Capital Intelligence (CI), the international credit rating agency, announced that it has affirmed Qatar Islamic Bank’s (QIB’s) Financial Strength Rating (FSR) of ‘A’, which reflects the Bank’s overall strong credit metrics, a robust operating environment and QIB’s franchise as the leading Islamic bank in Qatar.
Notwithstanding substantial consolidation of the Bank’s core business activities last year, a ‘Negative’ Outlook is assigned to the FSR, in view of the continued decline in the Bank’s profitability over the past three years.
Unless there is a clear reversal of this trend, or if there is renewed slippage in financing asset quality or further substantial impairment of investment assets, it is very likely that the FSR would be revised downward in the next review.
The Bank’s Long and Short-Term Foreign Currency Ratings are also affirmed at ‘A’ and ‘A2’, respectively, on ‘Stable’ Outlook, due to the Bank’s intrinsic financial profile and ongoing government support for all Qatari banks. Based on the strength of the Qatari government balance sheet, the Support rating is affirmed at ‘2’.
The ratings are primarily supported by QIB’s strong capital adequacy. The last tranche of an equity increase subscribed by the Qatar Investment Authority (QIA), together with tightly controlled growth in risk weighted assets, combined to produce a further increase in the Bank’s capital adequacy ratio.
Financing asset quality also reverted to a much better level, and one in consonance with the Bank’s overall credit profile, following a sharp reduction in past due not impaired facilities from their level of end 2010. The Bank’s substantial franchise also provides considerable support to the ratings.
The ratings are constrained by the continued decline in return on average total assets. Despite an improved profit sharing differential, in the past year net profit was impacted by a rise in costs following integration of the Bank’s investment banking subsidiary and impairments on financial investments.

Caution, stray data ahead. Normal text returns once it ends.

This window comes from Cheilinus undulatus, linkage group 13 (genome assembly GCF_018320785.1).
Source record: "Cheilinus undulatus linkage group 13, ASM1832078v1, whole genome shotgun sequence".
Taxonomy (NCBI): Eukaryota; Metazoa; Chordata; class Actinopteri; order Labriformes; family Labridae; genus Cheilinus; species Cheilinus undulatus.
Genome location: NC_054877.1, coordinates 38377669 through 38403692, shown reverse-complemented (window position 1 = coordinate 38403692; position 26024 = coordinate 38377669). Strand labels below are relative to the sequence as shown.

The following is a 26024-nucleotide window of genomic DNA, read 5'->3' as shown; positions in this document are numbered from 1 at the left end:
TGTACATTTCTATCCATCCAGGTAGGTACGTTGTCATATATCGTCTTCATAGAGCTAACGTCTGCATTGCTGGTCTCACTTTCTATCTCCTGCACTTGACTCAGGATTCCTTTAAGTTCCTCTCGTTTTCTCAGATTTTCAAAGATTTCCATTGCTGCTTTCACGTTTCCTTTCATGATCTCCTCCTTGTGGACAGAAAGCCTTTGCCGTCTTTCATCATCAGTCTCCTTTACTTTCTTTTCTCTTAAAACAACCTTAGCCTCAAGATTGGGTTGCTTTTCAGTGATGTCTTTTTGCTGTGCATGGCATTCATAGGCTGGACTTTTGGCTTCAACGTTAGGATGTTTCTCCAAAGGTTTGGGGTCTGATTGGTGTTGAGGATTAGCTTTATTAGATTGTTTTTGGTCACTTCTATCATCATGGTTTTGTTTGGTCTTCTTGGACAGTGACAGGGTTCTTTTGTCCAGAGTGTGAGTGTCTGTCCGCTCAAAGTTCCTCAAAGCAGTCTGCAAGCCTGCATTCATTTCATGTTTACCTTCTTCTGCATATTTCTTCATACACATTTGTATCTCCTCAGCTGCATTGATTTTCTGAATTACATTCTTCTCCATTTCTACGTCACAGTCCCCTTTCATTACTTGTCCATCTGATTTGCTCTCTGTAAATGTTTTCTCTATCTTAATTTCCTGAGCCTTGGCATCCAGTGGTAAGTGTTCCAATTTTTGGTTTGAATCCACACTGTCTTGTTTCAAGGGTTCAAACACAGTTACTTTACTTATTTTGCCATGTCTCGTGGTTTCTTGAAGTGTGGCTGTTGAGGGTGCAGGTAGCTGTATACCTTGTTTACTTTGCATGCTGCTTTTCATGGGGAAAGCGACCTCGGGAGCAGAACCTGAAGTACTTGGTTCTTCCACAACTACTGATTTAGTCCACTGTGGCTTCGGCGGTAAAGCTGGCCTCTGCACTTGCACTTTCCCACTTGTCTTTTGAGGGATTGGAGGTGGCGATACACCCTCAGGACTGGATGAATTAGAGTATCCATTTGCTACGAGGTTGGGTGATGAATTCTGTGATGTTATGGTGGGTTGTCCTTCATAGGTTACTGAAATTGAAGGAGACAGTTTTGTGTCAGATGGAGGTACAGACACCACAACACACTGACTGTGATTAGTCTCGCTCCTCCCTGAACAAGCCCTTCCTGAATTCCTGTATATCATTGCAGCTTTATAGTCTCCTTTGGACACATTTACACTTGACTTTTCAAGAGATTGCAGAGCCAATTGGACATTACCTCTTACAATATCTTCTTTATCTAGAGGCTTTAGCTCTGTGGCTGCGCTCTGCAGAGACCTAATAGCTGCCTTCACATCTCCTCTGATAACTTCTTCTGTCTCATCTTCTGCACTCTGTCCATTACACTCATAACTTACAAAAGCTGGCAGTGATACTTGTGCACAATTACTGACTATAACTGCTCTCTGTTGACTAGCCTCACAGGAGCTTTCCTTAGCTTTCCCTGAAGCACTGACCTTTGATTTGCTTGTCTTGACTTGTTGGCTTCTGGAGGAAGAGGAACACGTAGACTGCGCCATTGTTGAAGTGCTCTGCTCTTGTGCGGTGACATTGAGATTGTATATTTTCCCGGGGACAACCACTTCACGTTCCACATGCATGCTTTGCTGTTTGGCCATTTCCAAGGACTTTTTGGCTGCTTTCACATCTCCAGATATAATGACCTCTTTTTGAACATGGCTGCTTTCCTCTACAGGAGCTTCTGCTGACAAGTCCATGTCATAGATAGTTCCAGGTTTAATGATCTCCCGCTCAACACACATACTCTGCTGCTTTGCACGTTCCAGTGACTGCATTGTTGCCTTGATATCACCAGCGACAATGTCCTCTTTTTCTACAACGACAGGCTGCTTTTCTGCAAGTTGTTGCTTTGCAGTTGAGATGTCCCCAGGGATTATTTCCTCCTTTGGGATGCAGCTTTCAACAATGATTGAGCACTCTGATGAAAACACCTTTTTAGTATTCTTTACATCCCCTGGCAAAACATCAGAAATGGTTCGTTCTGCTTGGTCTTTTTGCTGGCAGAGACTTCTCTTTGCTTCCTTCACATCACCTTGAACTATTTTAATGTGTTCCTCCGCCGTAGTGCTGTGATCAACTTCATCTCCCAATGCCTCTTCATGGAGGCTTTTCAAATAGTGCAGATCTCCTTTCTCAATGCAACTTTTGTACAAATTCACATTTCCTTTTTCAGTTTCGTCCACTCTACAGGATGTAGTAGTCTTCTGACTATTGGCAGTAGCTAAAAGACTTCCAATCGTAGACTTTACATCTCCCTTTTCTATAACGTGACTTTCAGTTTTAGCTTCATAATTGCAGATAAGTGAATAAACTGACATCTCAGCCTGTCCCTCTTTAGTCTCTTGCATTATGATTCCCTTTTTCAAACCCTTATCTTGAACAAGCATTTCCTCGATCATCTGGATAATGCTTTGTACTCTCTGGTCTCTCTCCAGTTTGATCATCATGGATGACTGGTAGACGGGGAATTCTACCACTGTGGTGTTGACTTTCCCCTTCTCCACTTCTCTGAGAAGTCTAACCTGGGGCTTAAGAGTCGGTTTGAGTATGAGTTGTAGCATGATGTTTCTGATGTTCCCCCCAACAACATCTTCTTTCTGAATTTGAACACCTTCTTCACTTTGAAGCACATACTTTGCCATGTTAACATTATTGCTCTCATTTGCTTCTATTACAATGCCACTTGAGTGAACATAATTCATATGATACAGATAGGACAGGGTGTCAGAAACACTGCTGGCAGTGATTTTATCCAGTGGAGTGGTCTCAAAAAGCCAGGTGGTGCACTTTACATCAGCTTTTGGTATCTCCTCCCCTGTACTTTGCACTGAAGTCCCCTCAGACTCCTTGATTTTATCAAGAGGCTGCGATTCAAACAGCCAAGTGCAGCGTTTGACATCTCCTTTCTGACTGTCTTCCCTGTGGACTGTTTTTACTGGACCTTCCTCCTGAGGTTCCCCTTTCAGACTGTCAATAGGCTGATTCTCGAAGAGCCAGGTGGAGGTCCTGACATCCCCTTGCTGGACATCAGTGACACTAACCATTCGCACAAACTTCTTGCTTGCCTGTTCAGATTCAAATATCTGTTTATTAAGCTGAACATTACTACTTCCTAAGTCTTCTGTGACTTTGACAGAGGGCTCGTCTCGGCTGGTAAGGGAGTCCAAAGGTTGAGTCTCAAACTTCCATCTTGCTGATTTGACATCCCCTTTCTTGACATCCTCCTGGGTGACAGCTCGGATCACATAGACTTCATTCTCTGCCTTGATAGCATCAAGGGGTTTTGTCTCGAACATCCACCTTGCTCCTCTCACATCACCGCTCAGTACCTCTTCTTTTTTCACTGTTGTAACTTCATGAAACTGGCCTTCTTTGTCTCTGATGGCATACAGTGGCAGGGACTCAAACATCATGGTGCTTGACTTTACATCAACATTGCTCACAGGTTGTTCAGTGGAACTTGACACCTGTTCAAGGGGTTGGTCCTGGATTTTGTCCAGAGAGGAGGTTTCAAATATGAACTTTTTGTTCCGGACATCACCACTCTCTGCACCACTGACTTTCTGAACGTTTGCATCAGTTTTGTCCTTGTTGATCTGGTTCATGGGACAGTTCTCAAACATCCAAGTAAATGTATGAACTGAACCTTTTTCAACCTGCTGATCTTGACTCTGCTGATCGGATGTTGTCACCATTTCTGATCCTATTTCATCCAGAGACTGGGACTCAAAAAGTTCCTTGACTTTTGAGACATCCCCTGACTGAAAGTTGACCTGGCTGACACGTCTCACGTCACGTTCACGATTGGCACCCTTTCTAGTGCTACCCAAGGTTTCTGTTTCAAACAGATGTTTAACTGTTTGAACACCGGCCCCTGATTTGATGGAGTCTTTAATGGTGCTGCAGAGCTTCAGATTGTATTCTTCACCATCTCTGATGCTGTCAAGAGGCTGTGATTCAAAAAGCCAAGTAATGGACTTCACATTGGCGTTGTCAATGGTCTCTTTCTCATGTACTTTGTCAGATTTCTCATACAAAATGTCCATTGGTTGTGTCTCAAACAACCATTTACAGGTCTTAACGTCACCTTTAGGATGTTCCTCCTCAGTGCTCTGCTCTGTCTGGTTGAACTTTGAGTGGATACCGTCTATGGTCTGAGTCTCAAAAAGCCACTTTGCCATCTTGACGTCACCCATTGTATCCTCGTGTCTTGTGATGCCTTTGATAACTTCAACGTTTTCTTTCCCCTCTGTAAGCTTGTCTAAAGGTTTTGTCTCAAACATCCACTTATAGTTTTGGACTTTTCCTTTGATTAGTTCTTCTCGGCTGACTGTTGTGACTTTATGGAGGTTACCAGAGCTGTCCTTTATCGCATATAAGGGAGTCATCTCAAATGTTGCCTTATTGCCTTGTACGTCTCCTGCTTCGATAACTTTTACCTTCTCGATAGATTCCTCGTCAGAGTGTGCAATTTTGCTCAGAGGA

The ratings are also constrained by substantial tightening in the net financing facilities to customer deposits ratio and the Bank’s greater dependence on interbank funding.
High borrower concentration and the Bank’s high exposure to housing finance, as well as to real estate through subsidiaries and associates, are also constraining factors.
QIB was the first Islamic banking institution to be incorporated in Qatar in 1982. At end 2011, the Bank’s single largest shareholder was the QIA with 16.67%.
With total assets of $16bn at end 2011, QIB is the third largest bank in the Qatari market and operates one of the largest banking networks, consisting of 35 branches.
The Bank provides a full range of Islamic investment and financing services through various sharia compliant products for both corporate and retail clients.
As a specialized project finance institution, QIB is involved in financing projects most notably in the infrastructure, oil and gas, and property development sectors, many of which are closely related to Qatar’s economic development.
QIB is also considered to be a major player regarding the issuance of sukuk in Qatar and internationally, through its affiliates in London and Malaysia.